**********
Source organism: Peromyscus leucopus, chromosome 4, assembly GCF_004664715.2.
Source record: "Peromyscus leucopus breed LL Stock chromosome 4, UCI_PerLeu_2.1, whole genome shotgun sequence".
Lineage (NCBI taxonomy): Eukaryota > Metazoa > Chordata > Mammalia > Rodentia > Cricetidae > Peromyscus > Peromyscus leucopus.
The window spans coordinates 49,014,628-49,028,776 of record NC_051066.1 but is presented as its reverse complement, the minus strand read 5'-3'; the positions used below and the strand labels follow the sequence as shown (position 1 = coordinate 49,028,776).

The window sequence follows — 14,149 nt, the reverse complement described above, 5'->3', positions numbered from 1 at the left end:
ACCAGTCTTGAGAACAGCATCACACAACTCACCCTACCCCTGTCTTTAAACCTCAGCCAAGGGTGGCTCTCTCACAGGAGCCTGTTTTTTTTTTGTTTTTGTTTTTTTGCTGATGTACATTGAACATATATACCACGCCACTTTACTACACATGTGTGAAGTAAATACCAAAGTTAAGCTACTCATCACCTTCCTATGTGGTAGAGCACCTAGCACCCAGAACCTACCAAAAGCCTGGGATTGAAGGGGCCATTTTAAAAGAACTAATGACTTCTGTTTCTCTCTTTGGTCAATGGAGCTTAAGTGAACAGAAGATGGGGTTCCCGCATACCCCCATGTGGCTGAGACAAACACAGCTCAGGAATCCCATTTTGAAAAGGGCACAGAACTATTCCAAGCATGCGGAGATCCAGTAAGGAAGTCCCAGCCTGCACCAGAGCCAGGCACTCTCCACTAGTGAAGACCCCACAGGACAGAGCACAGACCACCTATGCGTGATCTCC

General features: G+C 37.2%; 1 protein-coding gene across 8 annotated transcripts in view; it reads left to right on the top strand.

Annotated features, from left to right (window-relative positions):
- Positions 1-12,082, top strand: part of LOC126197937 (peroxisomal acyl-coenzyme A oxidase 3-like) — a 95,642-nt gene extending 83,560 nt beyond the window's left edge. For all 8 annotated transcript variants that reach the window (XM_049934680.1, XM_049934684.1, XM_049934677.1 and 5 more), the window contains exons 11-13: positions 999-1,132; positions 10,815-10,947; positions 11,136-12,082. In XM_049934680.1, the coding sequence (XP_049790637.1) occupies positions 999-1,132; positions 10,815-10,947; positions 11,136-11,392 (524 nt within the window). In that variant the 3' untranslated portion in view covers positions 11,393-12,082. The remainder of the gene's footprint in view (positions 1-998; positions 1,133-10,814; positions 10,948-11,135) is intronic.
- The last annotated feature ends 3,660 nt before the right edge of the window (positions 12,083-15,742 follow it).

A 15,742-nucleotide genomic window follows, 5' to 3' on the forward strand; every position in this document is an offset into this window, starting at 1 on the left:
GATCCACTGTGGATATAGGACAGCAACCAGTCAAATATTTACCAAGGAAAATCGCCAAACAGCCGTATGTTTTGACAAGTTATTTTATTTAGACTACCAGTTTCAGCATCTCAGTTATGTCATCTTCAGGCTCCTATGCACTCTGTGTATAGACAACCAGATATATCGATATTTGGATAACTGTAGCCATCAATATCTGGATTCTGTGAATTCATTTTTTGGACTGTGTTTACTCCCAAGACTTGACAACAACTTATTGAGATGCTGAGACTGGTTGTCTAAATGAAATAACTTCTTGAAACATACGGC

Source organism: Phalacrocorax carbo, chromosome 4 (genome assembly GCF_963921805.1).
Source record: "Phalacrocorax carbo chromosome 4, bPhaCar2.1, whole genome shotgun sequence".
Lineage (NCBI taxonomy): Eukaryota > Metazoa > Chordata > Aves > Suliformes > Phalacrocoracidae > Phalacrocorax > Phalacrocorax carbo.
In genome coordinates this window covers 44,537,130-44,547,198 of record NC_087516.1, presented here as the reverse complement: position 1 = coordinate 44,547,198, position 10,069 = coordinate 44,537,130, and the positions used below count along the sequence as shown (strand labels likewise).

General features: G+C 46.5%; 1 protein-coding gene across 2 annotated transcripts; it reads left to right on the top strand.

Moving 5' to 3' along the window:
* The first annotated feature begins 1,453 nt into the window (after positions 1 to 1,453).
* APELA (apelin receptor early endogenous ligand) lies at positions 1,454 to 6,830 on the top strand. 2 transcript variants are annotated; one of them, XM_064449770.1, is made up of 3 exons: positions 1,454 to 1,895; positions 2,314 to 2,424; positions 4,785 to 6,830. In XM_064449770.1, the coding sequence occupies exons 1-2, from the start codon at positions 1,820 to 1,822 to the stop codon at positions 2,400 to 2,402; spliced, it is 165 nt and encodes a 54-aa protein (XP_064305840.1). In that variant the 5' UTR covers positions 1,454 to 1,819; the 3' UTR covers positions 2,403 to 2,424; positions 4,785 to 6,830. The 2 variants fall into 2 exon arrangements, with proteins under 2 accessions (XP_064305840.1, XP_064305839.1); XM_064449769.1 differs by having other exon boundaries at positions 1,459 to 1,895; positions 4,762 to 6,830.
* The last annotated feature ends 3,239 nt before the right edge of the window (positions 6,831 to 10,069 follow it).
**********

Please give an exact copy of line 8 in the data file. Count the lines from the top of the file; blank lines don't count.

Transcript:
Annotated features, from left to right (window-relative positions):